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Demonic or Divine: Exploring the Role of Vanth in Etruscan Art

William Bates, in his discussion of an Etruscan bronze mirror depicting the purification
of Orestes now in Philadelphia, deduces that the female figure labeled Vanth is an Etruscan
version of a Greek Fury (Bates 1911, 463). Considering the subject matter of the mirror and the
snake wrapped around Vanths right arm, the association between Vanth and the Furies is not
unreasonable. Since Bates interpretation, Vanth has continually been associated with the Greek
goddesses of vengeance; however, the context in which Vanth most often appears in art is not in
character with either the Furies or any other demonic figure. In fact, the use of the modern idiom
Death Demons to describe chthonic divinities such as Vanth and Charun in Etruscan art has
caused modern scholars to interpret these figures in a negative light.
Unlike the Greek Furies, Vanth is typically associated with the dead or dying. On the
three vases of the Vanth Group in Orvieto, she appears holding a scroll as she follows Hades to
greet the newly arrived deceased. In the Franois Tomb, she awaits the souls of the sacrificed
Trojan youth. Vanth, alongside Charun, can also appear as Hades gate keeper and as a guide of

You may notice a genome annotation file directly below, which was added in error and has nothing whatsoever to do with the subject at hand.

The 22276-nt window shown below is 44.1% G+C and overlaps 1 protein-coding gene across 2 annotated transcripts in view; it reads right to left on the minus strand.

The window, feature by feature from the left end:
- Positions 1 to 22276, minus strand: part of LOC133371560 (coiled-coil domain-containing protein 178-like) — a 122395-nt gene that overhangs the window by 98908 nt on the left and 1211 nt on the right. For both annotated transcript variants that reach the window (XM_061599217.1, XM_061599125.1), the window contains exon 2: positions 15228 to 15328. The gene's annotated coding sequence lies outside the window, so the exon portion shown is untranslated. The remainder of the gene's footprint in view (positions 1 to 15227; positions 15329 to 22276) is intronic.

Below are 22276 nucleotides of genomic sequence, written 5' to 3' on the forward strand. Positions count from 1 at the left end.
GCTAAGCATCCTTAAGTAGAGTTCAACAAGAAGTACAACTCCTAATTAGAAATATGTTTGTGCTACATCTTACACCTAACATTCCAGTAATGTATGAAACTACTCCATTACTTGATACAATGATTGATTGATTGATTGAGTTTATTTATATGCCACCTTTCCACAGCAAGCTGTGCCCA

the dead. The Greek Furies, on the other hand, haunt the living; their role in mythology is
perhaps more in line with Tuchulcha, the monstrous figure who threatens the imprisoned
Theseus in the Tomb of Orcus II at Tarquinia. The incorrect association between Vanth and the
infernal Erinyes of Greek art has perpetuated a misunderstanding of the role of Vanth in Etruscan
religion and the incorrect labeling of her as a death demon rather than a chthonic divinity. Since
Vanth appears to be benevolent rather than malevolent in Etruscan art, I argue a more reasonable
comparison is with the Greek goddess of the crossways, Hekate.
Hekate is described in the Homeric Hymn to Demeter (439-440) as Persephones agent
and personnel confidant, closely associating her with the underworld. She oversees points of

transition, including birth and death. In the fifth century B.C.E., she appears on Attic vases
leading Persephone back from Hades. A century later when Vanth becomes popular in Etruscan
art, Hekate simultaneously appears on South Italian Greek vases as a guide to the underworld.
While Vanth is arguably not an exact replica of her Greek counterpart Hekate, the cultural
exchange between the Greeks and Etruscans especially in the areas of art and religion suggests
that there is much to learn from a careful comparison of these two chthonic divinities in art.

Bates, William N. 1911. The Purification of Orestes, AJA 15.4, 459-464.
Evelyn-White, Hugh G. 1982. The Homeric Hymn to Demeter, in The Homeric Hymns
and Homerica. Cambridge, Mass: Harvard University Press.